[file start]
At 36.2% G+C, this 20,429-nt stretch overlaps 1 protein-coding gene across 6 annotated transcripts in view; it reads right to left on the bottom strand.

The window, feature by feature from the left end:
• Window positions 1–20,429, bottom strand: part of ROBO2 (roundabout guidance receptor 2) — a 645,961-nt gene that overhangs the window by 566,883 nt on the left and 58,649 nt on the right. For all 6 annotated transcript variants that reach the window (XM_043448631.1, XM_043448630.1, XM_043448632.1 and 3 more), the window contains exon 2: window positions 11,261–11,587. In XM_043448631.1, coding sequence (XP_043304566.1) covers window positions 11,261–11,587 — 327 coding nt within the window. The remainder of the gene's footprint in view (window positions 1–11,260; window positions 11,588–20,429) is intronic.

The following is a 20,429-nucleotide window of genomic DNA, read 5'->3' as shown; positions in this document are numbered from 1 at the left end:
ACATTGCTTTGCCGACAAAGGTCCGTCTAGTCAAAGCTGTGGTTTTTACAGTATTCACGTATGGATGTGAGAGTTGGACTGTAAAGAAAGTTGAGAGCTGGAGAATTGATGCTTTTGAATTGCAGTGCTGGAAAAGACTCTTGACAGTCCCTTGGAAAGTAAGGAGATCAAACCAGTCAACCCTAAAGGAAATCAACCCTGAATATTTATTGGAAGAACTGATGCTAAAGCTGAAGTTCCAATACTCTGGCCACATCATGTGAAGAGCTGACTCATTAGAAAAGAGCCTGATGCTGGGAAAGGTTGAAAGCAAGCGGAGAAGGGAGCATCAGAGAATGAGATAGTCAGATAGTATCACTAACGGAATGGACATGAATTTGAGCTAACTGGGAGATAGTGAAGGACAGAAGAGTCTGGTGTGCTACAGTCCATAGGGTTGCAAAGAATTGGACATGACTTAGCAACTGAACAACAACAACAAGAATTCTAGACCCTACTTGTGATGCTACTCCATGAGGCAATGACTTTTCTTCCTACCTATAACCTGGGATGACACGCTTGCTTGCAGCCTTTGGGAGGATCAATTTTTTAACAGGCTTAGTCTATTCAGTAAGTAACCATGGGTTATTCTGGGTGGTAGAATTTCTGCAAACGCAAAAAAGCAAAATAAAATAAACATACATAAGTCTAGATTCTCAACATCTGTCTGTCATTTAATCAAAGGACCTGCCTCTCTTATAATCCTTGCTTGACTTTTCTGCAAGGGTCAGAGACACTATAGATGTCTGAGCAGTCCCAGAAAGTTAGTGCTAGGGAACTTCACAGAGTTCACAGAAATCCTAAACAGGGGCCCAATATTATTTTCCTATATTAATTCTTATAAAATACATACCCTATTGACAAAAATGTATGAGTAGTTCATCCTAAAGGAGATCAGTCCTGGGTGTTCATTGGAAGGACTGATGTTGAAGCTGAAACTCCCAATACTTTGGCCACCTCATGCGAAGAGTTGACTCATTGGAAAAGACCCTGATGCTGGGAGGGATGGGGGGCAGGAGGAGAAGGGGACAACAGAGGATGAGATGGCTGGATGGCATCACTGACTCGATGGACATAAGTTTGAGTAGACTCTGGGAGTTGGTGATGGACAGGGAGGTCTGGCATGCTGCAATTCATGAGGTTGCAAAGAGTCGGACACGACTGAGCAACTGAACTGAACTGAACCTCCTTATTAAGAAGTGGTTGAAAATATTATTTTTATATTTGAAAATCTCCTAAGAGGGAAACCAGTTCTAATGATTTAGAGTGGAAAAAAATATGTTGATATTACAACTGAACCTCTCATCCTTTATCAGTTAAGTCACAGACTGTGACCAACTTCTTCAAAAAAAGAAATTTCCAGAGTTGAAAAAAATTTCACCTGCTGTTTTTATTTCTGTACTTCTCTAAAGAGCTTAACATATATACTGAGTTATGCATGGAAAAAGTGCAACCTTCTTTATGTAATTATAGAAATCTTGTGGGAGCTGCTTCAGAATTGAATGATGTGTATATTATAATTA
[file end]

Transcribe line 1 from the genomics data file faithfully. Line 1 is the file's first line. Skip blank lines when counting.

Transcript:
At 36.2% G+C, this 20,429-nt stretch overlaps 1 protein-coding gene across 6 annotated transcripts in view; it reads right to left on the bottom strand.